After a very large settlement was confected a few days ago involving a single plaintiff brain damage case, plaintiff’s counsel has now requested the defendants agree to fund the money into a QSF. While the plaintiff’s request comes late in the day, I am trying to decide if this is good or bad for the underwriters I represent in London. Specifically, my concerns are:
- Is a QSF process available in a single plaintiff case as I thought it was created for mass tort litigation?
- Can my defendant insurers fund the money into the QSF and get a complete release with no recourse relative to any handling or decisions made by the administrator and plaintiff counsel on how to handle the funds?
Your assistance in addressing these questions is greatly appreciated. Thanks.
Answer to Question 1: QSFs are available for single plaintiff cases provided there are multiple claimants (as opposed to plaintiffs). For example, a case can settle between one plaintiff that involves more than one claimant where that plaintiff has subrogated parties to satisfy as part of his/her settlement. Although there is still some debate about whether or not QSFs are available for single plaintiffs/claimants, provided there is more than one entity legally entitled to receive settlement proceeds, your case may not be a single claimant case. The Treas. Regs. (Section 1.468B-1(c)(2), et seq.) talk of “one or more contested claims” and an event (or series of events) giving rise to “ at least one claim asserting liability.” Accordingly, the regulatory language focuses on the claim or claims, not the number of claimants. Consequently, if it can be established by plaintiffs’ counsel that there are more than one claimant (as opposed to plaintiff), a QSF may be available and appropriate.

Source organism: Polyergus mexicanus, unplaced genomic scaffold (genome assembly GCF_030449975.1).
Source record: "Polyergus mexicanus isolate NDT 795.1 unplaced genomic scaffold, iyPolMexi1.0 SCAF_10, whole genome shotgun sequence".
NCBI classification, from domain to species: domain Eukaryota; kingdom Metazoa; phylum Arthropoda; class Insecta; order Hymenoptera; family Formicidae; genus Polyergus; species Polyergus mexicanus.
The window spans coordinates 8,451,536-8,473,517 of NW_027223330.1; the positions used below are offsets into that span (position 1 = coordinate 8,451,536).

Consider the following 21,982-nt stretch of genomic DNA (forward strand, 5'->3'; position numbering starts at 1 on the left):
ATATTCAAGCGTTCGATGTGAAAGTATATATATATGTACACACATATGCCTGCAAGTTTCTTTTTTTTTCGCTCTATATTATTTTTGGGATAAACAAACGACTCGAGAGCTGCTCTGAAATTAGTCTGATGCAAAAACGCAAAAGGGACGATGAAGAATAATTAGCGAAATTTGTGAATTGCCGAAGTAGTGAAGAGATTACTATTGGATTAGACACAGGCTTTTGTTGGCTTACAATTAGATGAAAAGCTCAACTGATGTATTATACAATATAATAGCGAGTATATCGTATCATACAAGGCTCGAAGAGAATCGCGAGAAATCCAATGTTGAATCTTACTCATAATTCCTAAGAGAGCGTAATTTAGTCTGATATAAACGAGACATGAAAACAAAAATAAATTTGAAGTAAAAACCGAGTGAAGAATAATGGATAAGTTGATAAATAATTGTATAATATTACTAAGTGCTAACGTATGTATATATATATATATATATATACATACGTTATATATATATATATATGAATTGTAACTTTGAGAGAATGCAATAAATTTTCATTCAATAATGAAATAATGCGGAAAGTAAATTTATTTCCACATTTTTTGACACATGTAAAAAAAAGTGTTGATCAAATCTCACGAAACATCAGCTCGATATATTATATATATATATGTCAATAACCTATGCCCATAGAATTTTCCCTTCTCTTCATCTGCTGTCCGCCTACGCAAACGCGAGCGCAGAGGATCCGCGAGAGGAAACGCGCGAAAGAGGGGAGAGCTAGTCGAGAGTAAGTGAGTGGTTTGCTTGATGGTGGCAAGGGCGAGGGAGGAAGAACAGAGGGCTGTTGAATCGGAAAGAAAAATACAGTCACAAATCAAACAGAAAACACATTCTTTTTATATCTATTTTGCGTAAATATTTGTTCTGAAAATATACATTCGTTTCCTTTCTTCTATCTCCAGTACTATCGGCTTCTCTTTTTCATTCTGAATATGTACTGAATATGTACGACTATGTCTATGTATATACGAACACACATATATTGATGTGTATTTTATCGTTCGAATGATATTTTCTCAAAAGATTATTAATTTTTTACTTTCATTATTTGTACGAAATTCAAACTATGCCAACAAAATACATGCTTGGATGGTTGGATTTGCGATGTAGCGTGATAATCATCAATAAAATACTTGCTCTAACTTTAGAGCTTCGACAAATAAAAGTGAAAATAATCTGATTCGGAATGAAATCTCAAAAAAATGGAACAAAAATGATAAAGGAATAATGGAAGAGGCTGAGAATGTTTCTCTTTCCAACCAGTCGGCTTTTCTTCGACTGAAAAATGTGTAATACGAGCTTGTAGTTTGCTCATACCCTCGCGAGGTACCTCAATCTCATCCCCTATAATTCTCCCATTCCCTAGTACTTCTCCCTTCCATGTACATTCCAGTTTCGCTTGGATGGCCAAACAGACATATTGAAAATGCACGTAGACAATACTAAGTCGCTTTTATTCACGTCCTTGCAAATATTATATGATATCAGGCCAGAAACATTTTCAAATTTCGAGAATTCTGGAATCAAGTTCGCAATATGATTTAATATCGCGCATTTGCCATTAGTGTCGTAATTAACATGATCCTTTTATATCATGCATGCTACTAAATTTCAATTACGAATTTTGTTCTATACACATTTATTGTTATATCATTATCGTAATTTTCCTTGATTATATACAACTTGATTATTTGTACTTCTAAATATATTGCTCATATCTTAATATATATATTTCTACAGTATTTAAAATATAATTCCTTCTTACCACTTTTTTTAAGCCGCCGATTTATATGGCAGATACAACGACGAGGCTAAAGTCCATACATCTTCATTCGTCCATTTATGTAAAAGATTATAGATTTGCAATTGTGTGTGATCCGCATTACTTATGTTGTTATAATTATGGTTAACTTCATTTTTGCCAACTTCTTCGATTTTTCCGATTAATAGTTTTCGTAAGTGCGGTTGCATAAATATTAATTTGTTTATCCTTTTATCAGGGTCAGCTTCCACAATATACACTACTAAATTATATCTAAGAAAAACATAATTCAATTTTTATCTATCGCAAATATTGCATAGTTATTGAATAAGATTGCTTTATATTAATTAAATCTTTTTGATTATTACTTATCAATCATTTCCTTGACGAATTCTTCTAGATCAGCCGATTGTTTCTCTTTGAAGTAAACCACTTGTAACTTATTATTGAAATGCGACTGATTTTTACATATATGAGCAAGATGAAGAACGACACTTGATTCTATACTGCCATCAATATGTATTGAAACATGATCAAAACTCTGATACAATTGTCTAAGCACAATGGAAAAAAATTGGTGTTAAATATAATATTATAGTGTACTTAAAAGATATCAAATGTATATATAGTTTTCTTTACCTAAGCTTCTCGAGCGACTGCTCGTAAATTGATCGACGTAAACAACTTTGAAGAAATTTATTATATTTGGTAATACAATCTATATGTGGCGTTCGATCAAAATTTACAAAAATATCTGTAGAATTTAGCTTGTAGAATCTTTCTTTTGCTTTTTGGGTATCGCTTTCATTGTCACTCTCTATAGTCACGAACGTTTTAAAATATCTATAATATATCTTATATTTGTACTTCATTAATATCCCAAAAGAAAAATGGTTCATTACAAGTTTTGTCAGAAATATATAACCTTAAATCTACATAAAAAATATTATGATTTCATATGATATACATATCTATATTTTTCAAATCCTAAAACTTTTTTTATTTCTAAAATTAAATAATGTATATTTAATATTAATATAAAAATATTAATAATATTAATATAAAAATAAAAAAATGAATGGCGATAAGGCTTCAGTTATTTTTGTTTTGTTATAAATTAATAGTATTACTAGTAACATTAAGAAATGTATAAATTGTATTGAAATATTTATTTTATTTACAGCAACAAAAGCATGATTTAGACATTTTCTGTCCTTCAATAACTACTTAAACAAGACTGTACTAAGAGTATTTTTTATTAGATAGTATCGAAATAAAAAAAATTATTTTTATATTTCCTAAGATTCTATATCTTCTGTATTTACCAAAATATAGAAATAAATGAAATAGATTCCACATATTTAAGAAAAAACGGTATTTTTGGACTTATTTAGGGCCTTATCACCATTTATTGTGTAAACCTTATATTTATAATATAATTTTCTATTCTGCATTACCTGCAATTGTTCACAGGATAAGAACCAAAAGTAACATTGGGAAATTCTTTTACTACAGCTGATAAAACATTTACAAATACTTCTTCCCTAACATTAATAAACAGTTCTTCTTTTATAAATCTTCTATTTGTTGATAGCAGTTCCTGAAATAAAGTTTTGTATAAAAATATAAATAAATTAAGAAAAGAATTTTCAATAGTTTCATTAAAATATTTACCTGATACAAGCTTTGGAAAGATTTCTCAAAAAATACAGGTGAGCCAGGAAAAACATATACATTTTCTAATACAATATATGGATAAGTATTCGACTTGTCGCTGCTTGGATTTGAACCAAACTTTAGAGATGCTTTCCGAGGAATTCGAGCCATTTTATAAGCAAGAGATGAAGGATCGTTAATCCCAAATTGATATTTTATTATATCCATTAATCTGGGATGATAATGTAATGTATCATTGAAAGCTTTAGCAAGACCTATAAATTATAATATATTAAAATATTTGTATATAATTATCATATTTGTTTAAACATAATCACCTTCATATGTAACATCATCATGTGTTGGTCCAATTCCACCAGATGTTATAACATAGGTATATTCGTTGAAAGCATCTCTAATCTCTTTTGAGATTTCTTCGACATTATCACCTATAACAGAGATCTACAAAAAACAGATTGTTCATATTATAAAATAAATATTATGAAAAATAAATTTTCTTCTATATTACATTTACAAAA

Answer to Question 2: Absolutely. We have served as QSF Administrators in countless mass tort and single event cases. As part of our standard process, when we have served as QSF Administrator we have provided defendant insurers with releases concerning the administration and handling of the funds. Simply put, defendant insurers can remain as involved as they desire when dealing with QSFs. However, the key to ensuring those releases are effective is to take part in the release process and where necessary, even request the QSF Administrator’s signature on the release document that transfers funds from the defendant insurers’ accounts to those of the QSF Administrator’s.
Since our firm has a QSF practice group, we would be happy to vet any QSF documents, choice of administrator or even review the plaintiffs’ explanations for why a QSF is an available settlement option as part of an overall due diligence process.